I’m generally a pretty happy guy.
I enjoy my life, love my job, have a few hobbies, and am blessed with the best friends in the world.
Like anyone else, though, I have bad days; sometimes, terrible days. Days when maybe things go wrong, or don’t work out as planned. And, even days when I just get up on the wrong side of the bed and walk around being grumpy for three hours for no apparent reason.
But while I can’t avoid bad days altogether, I can do better at minimizing the frequency of such days, and the impact each one has.
And so can you.
To help you, I’ve got this handy list of things you can do and ways you can cope to make the bad days not so bad—just little “tricks” to help brighten a day that seems a bit gloomy.
This isn’t my normal fitness schtick, but it’s something that has been of great value to me. I hope you enjoy it.
10 Simple Ways to Make a Bad Day Just Awesome
1) Call Your Mom
You may have surmised that I’m a bit of a momma’s boy—which is why I’m putting this one first. My mom is absolutely the most important person in my life, and one of the main driving forces behind everything I’ve done and everything I hope to achieve.
But she’s also a royal pain.
Italian mothers wield guilt like a Samurai wields a Katana. Anytime she calls me, I assume she’s going to scold me for not calling her, or to tell me the chicken cutlets she made went to waste because I didn’t come over for dinner.
That said, no one loves you like your mother. Anytime I’m having a problem or I need advice, Momma Roman is there to lend an ear. More importantly, anytime I’ve been down in the dumps, she’s helped to give me perspective, offer support, or just make my favorite dinner.
My mother is the strongest women in the world. She raised two children by herself, worked her way up several ladders with no college degree, and instilled in me the value of hard work. She’s also exceptionally wise and empathetic; when it comes to helping me out, she knows how to speak my language. If I’m depressed, she gives insight beyond the typical clichés, and helps me understand how to either get over it, or get my head out and fix it.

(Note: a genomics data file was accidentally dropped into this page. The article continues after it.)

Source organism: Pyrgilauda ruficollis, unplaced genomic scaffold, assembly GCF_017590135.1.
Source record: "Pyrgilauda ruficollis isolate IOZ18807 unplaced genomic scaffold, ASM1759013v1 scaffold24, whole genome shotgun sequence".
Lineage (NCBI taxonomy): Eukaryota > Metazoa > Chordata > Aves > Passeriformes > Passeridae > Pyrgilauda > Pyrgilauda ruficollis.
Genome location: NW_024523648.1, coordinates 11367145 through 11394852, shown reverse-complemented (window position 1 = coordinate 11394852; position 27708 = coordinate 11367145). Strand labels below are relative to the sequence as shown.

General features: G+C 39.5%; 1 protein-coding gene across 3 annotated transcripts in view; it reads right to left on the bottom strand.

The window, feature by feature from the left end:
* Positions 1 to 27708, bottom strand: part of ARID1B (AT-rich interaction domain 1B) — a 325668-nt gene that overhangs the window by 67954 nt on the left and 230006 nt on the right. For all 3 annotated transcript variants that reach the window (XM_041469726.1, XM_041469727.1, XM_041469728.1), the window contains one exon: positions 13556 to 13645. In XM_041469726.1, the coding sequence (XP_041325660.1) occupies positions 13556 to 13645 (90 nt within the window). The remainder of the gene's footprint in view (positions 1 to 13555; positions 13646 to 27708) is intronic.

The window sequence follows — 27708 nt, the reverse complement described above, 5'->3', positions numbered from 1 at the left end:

And the best part is, even if she can’t help directly, she makes me some meatballs, and suddenly the world doesn’t seem so bad.
So, seriously—if you need a pick-me-up, give your mom a call.
Thanks, Momma Roman.
2) Make up Your Own Rules, Leave a Mark
I do this all the time. I decide, you know what? It’s time for the world to be just a tiny bit different. And so, I make up my own rules. Start a trend.
For example, last year I decided that the word “bro” would not be pronounced “bru.” A small change, but one I think needed to be made. It’s caught on in fitness circles, and somehow it worked it’s way onto the Jersey Shore. Okay, that wasn’t really my intent, but it happened.
Along other lines, I have decided that the high-five is now obsolete. As technology advances, so too must social interaction. To that end, I have been giving people what I call a “wi-five.” This is a wireless high five—basically, it’s a high five where you don’t touch (wireless, get it?).
And because it’s wireless, you can send a wi-five through text or email, or, in the case of my friends, give them from across the room while out at a bar.
But this rule is important for more than high fives and bros. The real point is to look at situations and ‘rules’ from different perspectives. When feeling constrained, confused, or contrite, ask yourself: “Does this really make sense, objectively? Does this situation need to be this way, or are the ‘rules’ not as hard and fast as they seem?”